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Lake Champlain, Lake George, and the
Richelieu River have been vital transportation corridors since pre-Columbian days.|
Lake Champlain, known to the Abenaki as bitawbágw, flows north to the Richelieu River, and, eventually the St. Lawrence, along its roughly 100 mile length. It connects with Lake George, or Andiatarocté, as it was known to the Mohawk, at the Ticonderoga peninsula, where a small stream, now known as La Chute, affords an outlet from Lake George.
The first European to see the lakes was the French explorer Samuel de Champlain in 1609.
Fittingly named, "The Great Warpath," the lakes have seen great armies and huge flotillas traverse the length and breadth of their waters.
During the all too brief periods of peace between the wars of the 18th and early 19th Centuries, the waterways were used by brave and hardy settlers to reach new homes in the wilderness.
Only when the vast wilderness was tamed and reliable land transportation was possible did these waterways finally become avenues suited only for peaceable use.
Commerce- legal and illegal- flourished on the waterways all through the 19th and early 20th Centuries.
Today, these storied waterways are treasured by millions for their recreational value.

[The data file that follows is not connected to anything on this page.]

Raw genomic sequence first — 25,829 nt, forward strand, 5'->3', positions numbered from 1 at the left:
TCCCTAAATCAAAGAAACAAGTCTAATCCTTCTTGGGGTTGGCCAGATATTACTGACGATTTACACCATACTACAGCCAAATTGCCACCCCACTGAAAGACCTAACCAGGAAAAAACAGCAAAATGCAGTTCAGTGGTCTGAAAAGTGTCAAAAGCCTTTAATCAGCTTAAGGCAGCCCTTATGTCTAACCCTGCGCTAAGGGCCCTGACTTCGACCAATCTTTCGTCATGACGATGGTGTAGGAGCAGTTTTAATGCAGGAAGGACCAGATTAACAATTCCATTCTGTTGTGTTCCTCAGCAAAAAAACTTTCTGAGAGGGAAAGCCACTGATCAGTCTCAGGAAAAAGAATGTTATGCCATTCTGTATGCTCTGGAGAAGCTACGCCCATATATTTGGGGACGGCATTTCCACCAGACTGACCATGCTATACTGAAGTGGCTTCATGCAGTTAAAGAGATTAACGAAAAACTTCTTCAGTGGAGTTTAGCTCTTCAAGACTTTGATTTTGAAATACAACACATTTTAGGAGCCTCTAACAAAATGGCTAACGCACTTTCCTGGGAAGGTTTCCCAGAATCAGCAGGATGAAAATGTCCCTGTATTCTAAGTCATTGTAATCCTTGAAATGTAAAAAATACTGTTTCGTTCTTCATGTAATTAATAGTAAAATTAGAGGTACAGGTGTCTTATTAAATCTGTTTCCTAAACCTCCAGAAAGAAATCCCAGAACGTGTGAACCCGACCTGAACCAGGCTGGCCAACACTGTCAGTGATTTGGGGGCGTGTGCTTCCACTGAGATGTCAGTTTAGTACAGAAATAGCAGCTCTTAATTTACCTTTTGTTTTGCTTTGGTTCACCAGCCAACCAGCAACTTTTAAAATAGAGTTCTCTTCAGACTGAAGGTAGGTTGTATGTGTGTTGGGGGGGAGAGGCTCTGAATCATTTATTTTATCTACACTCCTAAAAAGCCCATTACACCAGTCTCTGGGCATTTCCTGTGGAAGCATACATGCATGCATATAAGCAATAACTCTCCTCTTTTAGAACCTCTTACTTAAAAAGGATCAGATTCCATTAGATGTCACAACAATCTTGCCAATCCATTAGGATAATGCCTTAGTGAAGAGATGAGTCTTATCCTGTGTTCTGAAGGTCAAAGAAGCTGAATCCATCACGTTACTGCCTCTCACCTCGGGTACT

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Photo contributions can be found throughout America's Historic Lakes. In addition to images from Jim Millard and the authors listed above; photos have been graciously contributed by Greg Furness, Jerry Forkey, Barbara Gallagher, Frederic Chase, Roger and Linda Harwood, Floyd Harwood, Doug and Mark Harwood, Judy Carpenter, Dan Rock, Philip Lamarche, John Tomkins III, Claudia Hornby, Matt Booth, Ralph Gilpin, Charlie Barney and Michael Bernstein. In addition, we have images from the collections of the Lake Champlain Maritime Museum, Clinton County Historical Association and Museum, Special Collections at Feinberg Library, State University of New York and Powertex, Inc. of Rouses Point, NY. Music contributions have been made by Stan Ransom and Tom Ventiquattro.
"...a superb job of documenting the history of Crab Island. Secrets of Crab Island has made a significant contribution
to the public awareness of this important historic site."
Dr. Russell P. Bellico— Historian/Author- "Sails and Steam in the Mountains: A Maritime and Military History of
Lake George and Lake Champlain"
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